Again Moses looked, and he beheld a spring of living water welling up from under the tree of life and dividing into four streams, which passed under the throne of glory, and thence encompassed Paradise from end to end. He also saw four rivers flowing under each of the thrones of the pious, one of honey, the second of milk, the third of wine, and the fourth of pure balsam.

Beholding all these desirable and pleasant things, Moses felt great joy, and he said, "Oh, how great is Thy goodness, which Thou hast laid up for them that fear Thee, which Thou hast wrought for them that put their trust in Thee, before the sons of men!" And Moses left Paradise, and returned to the earth.

At the moment of his departure, a heavenly voice cried aloud: "Moses, servant of the Lord, thou that art faithful in His house, even as thou hast seen the reward that is laid up for the pious in the world to come, so also thou wilt be worthy of seeing the life of the world that shall be in the future time. Thou and all Israel, ye shall see the rebuilding of the Temple and the advent of the Messiah, behold the beauty of the Lord, and meditate in His Temple."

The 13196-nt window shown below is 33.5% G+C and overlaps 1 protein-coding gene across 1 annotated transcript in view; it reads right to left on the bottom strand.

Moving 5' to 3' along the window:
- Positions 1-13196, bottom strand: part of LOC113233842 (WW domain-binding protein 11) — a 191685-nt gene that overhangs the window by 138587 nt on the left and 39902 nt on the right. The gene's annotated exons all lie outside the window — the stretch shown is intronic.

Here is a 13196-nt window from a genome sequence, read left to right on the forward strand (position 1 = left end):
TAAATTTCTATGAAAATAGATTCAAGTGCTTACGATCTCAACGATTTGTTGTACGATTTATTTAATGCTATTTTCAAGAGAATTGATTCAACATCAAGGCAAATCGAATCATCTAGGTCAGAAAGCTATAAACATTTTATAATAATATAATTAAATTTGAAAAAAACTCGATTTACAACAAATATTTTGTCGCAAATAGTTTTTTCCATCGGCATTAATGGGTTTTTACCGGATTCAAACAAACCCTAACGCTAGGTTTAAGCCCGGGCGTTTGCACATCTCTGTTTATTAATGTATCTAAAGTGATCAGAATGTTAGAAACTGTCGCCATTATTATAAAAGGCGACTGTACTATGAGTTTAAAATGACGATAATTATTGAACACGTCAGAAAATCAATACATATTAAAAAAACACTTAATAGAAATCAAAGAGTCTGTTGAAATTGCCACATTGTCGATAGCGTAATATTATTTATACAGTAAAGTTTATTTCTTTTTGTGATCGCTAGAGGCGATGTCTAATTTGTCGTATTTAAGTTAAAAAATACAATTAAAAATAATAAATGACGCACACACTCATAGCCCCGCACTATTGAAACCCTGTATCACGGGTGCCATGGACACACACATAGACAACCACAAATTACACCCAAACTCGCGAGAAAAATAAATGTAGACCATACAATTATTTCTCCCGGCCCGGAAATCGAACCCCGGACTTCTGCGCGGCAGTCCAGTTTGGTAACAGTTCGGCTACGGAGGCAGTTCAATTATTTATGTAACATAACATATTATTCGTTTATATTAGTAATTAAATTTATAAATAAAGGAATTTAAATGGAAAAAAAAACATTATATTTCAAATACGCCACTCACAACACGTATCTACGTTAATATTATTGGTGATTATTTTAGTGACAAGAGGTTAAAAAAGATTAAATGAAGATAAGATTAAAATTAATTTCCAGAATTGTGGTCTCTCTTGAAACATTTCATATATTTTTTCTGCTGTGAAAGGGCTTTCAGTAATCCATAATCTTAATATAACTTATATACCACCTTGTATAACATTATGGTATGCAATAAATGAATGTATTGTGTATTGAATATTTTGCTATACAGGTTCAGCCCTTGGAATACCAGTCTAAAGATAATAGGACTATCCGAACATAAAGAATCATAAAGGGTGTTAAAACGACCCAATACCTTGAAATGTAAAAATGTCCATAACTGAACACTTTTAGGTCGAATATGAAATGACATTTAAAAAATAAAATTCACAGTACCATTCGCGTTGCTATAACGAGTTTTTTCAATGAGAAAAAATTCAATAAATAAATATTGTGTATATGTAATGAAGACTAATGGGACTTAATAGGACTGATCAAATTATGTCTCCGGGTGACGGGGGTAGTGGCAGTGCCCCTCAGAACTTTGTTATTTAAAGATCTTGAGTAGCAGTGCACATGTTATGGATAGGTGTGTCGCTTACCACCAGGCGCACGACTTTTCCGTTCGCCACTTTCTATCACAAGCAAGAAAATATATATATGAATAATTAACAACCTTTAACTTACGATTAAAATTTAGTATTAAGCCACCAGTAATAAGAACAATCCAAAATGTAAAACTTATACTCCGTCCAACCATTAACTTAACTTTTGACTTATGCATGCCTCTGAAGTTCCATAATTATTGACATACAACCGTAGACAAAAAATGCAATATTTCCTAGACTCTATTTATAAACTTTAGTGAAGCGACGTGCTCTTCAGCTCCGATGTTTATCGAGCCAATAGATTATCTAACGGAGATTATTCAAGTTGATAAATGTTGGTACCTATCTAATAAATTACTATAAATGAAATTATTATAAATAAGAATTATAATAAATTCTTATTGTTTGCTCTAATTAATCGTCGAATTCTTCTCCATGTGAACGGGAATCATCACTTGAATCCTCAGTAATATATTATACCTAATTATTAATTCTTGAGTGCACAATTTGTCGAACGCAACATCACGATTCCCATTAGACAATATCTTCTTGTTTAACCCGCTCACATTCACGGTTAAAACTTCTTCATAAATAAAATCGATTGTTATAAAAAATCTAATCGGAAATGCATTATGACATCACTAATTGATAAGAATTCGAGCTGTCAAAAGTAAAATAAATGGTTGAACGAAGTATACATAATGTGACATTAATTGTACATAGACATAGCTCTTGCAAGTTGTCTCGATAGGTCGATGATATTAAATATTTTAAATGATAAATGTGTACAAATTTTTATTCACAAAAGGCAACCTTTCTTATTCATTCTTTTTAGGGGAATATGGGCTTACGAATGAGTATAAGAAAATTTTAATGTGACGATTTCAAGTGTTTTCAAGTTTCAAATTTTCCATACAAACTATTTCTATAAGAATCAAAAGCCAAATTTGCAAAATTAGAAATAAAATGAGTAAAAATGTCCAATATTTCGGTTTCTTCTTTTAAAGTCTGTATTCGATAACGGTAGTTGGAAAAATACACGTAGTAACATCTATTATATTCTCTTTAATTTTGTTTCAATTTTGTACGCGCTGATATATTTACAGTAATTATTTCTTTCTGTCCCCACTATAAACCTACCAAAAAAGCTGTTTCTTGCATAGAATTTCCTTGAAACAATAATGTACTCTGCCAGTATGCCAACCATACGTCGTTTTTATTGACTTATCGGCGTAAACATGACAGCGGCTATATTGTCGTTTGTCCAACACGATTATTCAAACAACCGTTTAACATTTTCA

In the world to come Moses, beside sharing the joys of Israel, will continue his activity as the teacher of Israel, for the people will go before Abraham and request him to instruct them in the Torah. He will send them to Isaac, saying, "Go to Isaac, he hath studied more of the Torah than ever I studied," but Isaac, in turn, will send them to Jacob, saying, "Go to Jacob, he hath had more converse with the sages than ever I had." And Jacob will send them to Moses, saying, "Go to Moses, he was instructed in the Torah by God Himself."

In the Messianic time, Moses will be one of the seven shepherds that shall be the leaders of Israel with the Messiah.